Right-wing Congress president María del Carmen Alva — supposedly responsible for helping maintain co-operation between the legislative and executive branches — supported the new legislation. Alva recently declared: “There is no request for a presidential vacancy here in Congress. The street is asking for a presidential vacancy”.
This baseless claim has not been evidenced by any popular uprisings against the Castillo government, and is reminiscent of the right-wing rhetoric used to try to justify a coup.
Pressure from right-wing forces in Congress has already forced several members of Castillo’s cabinet to resign. Newly-appointed Prime Minister, Guido Bellido, was forced to resign after he threatened to nationalise the Camisea gas fields — Peru’s largest natural gas project. The corporations and individuals who have generated huge profits from exploiting Peru’s natural gas have considerable influence through lobbying and corporate-owned media channels.
Former foreign minister Héctor Béjar resigned on August 17, following a targeted defamation campaign from corporate-owned media outlets. Castillo, both as a candidate and now as president, has been subjected to ongoing misinformation and smear campaigns from corporate media, aimed at creating fear and distrust.
ALBA Movimientos — an alliance of hundreds of social movements in Latin America — said on August 22 that Béjar’s resignation “is a clear example of the coup in progress in its political and military facets and expresses the link between the right-wing parties with fascist sectors that deny the human rights violations that occurred in Peru in past decades.”
The business elite are deeply embedded in Peru’s judiciary, which they have used to target ministers of the Peru Libre government. Peruvian National Police raided the homes of government ministers on August 28 under an alleged money laundering and corruption investigation, less than 24 hours after Castillo’s ministerial cabinet was confirmed.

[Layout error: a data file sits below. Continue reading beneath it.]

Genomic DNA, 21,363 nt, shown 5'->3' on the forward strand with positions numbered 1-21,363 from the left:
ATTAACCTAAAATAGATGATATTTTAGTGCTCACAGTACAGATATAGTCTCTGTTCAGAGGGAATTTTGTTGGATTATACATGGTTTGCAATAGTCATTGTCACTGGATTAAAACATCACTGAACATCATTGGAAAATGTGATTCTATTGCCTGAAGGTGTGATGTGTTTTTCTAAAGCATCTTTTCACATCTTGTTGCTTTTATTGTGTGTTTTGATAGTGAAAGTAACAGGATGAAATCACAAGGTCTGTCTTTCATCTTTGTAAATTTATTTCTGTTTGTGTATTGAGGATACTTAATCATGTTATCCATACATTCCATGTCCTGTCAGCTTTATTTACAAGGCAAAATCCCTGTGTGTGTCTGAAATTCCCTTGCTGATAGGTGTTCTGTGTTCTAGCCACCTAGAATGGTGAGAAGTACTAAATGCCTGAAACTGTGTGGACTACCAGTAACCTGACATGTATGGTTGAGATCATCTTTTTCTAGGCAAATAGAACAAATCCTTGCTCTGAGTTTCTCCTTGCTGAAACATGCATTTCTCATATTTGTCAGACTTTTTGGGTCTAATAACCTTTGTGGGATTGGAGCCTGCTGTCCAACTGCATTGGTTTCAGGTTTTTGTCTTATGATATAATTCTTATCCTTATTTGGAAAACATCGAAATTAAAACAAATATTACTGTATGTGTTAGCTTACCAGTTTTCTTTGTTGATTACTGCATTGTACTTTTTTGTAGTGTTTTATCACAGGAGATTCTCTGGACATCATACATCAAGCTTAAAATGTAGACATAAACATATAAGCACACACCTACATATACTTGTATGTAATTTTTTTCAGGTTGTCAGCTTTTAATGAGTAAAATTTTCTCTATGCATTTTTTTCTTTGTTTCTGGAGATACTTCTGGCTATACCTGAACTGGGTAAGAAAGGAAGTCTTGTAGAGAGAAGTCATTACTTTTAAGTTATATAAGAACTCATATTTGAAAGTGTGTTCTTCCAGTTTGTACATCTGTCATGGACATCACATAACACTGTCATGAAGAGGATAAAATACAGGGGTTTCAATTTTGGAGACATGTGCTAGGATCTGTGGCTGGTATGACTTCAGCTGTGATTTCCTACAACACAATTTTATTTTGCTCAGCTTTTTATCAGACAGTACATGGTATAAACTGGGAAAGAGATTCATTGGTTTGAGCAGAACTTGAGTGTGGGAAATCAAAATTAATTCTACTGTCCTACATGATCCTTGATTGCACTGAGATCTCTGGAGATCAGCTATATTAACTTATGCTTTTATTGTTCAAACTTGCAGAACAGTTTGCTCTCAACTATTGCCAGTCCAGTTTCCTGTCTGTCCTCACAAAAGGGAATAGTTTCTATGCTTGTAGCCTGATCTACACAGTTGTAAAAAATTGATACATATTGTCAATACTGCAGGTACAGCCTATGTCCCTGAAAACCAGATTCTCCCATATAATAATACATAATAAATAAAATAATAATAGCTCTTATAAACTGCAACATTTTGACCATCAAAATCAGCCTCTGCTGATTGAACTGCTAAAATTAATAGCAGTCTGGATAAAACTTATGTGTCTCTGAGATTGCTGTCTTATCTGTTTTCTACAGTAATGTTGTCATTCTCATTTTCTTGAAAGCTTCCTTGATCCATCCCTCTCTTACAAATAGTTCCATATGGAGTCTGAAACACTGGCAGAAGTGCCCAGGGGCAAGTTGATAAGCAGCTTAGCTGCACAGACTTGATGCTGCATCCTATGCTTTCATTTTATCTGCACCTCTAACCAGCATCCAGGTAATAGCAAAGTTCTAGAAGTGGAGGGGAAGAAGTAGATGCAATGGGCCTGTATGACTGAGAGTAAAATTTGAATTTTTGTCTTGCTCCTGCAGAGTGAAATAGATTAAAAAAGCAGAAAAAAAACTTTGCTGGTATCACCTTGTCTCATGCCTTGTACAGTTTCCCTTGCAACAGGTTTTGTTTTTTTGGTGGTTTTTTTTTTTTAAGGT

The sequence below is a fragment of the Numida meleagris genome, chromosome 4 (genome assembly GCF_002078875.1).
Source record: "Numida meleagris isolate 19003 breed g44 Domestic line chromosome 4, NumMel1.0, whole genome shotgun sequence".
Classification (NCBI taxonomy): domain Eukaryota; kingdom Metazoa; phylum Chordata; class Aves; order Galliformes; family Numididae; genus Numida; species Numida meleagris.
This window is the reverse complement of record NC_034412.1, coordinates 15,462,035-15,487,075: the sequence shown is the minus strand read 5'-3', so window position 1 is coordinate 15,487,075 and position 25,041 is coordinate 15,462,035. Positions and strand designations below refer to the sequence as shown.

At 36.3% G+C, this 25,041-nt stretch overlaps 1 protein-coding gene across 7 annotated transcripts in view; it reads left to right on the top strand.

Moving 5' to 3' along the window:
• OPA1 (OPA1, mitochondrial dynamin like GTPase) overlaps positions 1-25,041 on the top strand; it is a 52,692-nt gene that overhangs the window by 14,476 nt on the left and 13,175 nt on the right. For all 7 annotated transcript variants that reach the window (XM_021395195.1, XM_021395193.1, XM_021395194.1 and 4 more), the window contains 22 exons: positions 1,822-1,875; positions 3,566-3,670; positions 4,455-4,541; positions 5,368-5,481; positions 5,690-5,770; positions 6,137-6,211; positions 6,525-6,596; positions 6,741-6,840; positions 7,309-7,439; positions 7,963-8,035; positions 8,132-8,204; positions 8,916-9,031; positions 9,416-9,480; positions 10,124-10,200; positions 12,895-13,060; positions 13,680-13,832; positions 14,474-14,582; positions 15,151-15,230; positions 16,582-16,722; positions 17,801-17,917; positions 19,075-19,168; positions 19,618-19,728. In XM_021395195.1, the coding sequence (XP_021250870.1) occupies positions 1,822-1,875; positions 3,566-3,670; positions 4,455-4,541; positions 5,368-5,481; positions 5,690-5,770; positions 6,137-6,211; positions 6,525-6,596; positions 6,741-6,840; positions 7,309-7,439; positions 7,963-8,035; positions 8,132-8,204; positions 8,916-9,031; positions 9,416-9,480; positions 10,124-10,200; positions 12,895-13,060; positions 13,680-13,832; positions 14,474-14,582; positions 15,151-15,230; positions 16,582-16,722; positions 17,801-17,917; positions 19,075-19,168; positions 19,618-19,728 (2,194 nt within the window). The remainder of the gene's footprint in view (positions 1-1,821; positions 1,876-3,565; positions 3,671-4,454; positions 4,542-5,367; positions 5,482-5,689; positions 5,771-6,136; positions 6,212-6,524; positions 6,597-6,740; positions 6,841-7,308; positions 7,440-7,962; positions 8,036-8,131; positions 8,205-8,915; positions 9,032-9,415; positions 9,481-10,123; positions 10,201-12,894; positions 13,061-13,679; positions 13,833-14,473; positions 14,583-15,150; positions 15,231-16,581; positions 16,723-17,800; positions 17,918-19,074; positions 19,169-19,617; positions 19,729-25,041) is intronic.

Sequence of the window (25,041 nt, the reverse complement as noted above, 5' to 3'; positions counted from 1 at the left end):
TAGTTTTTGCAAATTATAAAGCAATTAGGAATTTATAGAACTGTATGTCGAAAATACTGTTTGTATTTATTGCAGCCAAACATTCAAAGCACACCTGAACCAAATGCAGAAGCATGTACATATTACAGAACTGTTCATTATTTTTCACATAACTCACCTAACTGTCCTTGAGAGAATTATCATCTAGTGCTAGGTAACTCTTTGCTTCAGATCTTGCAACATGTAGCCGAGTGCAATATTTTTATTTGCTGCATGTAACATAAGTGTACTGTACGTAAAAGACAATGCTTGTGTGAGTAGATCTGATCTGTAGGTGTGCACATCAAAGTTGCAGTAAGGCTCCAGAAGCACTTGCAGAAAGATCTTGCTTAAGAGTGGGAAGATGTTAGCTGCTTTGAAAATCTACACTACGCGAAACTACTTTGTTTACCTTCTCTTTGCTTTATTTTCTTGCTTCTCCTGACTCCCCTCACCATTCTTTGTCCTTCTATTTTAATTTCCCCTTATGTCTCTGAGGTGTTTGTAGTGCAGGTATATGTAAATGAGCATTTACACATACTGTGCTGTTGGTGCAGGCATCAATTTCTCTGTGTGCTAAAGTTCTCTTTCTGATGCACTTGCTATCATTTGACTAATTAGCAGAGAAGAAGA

Cofradia del pisco
Leaked messages from a WhatsApp group, named cofradia del pisco (the pisco brotherhood), reveal strategies used by Peru’s business elite to destabilise Castillo’s government and undermine democracy. Members of the group include the president and members of the National Society of Industries — an organisation of business elites and capitalists.
Members of the group openly discuss strategies to destabilise Castillo’s government and remove him from the presidency, such as bribing news outlets to publish anti-government articles. The group also plans to finance a “strike” of transport workers on November 8 — a clear attempt to manufacture opposition to the government.
The actions taken by the right-wing forces embedded in Peru’s judicial and legislative branches aim to destabilise the Peru Libre government and restrict their ability to introduce any policies that may threaten Peru’s business elite.
These attempts to destabilise and remove the democratically-elected government should be condemned. The stage is being set for an undemocratic seizure of power by right-wing and conservative forces.
Undoubtedly, any attempt to remove Castillo from office will be met with resistance in the streets from his supporters. It is crucial that the international community shows solidarity with those in Peru fighting for democracy and structural change.